Mega Man 9 This work has been published in the Teen Ink monthly print magazine.

March 27, 2009
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“Mega Man 9” looks like a game from the ’80s. While most might dismiss it because of this, the gaming community knows exactly why this game looks and plays the way it does. The reason is simple: newer is not always better.

Over the past 10 years, Mega Man has been through many changes both in appearance and gameplay. After the release of “Mega Man ZX,” the blue bomber had produced four game series. Mega Man is now the gaming franchise with the largest number of games in the world, but when it comes to fun and quality, it’s always the original Mega Man that gamers turn to.

Capcom, the creators of the series, apparently took note of this; after 10 years, they’ve ­created a true sequel to “Mega Man 8.” This release marks the beginning of Mega Man’s downgrade to a better series.

Mega Man isn’t the only character to be downgraded, Wario, Mario’s popular nemesis, has returned to his 2-D roots with “Wario Land: Shake It!” the fifth installment of that series. Using an incredibly ­detailed animation style, the second-party developer Good-Feel Games has created what is essentially a play­able cartoon. The visual style, merged with the motion controls of the popular Wii gaming console, make for a great combination of new and old technology.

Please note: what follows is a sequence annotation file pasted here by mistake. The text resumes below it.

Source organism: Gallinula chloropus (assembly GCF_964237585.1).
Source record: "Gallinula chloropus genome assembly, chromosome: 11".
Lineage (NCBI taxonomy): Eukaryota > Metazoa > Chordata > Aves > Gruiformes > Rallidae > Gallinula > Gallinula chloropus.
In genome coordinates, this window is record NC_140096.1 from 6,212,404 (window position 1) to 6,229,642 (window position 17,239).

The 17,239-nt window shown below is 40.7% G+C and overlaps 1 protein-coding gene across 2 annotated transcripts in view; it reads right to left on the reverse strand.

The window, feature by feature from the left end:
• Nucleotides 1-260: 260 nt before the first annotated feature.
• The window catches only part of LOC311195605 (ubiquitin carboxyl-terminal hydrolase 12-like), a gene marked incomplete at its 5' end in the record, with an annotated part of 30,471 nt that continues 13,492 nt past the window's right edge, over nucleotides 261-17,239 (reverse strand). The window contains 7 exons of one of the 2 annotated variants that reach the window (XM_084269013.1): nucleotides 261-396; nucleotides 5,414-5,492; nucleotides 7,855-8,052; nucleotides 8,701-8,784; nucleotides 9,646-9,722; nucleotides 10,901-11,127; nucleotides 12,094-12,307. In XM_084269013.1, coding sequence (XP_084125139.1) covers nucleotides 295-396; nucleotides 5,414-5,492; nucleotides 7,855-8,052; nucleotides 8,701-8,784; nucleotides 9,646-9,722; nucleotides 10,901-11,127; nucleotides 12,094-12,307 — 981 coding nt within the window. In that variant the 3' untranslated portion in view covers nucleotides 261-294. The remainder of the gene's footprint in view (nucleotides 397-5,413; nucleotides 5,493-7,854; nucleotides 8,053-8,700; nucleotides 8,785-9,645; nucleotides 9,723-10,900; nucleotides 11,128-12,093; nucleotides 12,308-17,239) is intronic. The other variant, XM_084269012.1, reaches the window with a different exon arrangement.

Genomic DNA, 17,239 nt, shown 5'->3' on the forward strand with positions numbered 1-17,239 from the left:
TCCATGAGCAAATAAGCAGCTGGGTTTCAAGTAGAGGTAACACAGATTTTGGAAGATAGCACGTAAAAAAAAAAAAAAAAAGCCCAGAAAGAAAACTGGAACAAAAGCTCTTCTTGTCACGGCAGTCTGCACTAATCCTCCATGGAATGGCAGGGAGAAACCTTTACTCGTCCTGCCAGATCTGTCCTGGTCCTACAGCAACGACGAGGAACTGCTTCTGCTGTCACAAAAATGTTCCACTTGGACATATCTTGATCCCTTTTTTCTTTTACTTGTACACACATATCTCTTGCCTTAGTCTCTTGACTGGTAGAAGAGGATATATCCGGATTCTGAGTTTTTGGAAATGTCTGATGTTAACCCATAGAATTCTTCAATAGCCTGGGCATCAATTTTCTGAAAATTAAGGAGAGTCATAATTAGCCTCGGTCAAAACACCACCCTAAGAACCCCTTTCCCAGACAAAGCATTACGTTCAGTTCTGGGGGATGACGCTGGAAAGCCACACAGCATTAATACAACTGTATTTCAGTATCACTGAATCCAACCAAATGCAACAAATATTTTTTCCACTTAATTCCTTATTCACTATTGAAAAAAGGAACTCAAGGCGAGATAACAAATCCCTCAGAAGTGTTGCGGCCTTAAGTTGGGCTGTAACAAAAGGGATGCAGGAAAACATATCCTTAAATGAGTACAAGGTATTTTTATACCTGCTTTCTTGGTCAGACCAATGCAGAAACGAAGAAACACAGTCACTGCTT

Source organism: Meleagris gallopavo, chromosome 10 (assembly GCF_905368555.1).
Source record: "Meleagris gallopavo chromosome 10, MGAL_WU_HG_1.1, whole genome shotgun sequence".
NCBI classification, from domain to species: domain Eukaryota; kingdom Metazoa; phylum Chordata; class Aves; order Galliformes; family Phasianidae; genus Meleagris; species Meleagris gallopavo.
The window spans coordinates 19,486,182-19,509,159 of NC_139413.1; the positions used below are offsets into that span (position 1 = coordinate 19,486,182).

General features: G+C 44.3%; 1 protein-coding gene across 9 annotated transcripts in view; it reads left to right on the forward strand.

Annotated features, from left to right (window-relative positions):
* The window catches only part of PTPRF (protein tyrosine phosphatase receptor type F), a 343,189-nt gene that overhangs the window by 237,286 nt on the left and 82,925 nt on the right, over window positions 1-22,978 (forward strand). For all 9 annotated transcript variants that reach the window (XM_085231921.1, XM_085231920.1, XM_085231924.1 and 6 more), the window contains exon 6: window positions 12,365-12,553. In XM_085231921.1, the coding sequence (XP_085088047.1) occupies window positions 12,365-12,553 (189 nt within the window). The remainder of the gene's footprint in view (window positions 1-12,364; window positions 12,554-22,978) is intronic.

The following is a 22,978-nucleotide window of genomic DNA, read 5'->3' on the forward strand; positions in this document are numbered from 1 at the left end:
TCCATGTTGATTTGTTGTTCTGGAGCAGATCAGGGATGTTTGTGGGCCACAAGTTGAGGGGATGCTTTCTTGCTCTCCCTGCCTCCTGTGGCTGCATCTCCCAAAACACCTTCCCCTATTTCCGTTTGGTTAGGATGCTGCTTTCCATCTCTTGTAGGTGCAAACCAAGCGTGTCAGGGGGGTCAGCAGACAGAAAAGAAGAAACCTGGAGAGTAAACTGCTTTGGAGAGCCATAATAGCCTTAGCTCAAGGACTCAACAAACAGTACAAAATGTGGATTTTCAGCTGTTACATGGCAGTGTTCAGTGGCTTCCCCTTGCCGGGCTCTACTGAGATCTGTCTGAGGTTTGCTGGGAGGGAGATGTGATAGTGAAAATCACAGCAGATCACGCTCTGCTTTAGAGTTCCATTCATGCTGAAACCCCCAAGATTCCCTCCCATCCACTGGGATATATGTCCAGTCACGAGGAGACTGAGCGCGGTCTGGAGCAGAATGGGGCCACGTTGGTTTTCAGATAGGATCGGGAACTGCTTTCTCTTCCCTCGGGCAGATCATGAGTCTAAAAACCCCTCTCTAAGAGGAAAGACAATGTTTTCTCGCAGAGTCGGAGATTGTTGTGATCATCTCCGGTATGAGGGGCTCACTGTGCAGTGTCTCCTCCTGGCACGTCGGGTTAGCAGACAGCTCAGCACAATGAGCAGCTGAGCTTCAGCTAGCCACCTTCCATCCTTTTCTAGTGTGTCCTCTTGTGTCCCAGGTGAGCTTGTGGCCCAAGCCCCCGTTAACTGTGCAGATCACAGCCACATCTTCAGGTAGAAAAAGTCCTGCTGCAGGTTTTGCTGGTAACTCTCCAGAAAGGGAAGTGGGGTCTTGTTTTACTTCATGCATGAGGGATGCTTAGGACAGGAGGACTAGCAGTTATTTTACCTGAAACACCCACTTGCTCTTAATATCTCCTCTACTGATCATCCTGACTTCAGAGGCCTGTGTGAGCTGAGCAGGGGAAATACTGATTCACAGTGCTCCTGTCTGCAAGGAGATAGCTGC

A third, more unsettling title has caught the attention of the gaming community. “Silent Hill: Homecoming,” the sixth in the series (eighth counting the arcade and cell phone versions), remains true to the previous ­entries, even though it is now developed by American com­pany Double Helix. To this day, the Silent Hill series remains largely untouched (with minor changes to the more problematic areas), and we can expect the series to deliver trademark symbolic and disturbing imagery along with the occasional scare.

Though we live in a world of quickly progressing tech­nology, there is still a demand to return to simpler methods and styles. As long as this feeling exists within the gaming community, we can expect old to become new again in video games.

This work has been published in the Teen Ink monthly print magazine. This piece has been published in Teen Ink’s monthly print magazine.

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This article has 4 comments. Post your own now!

danieltc This work has been published in the Teen Ink monthly print magazine. said...
Oct. 9, 2014 at 10:59 pm
I'm pretty sure there are other video game series with more games than the Mega Man series.
WrathOfGod said...
Aug. 6, 2011 at 2:52 pm
Umm...where's the review? 
Kaitou_Kid This work has been published in the Teen Ink monthly print magazine. said...
Jun. 5, 2011 at 8:53 pm
I thought this was a review for Mega Man 9. But instead, you briefly describe it being 8-bit, and then move on to another game, and then another game.  Make up your mind about what game you want to review, jeez.
Arrow said...
Oct. 14, 2009 at 6:24 pm
I completely agree. You're not the first person to approve Capcom's choice for Mega Man 9!
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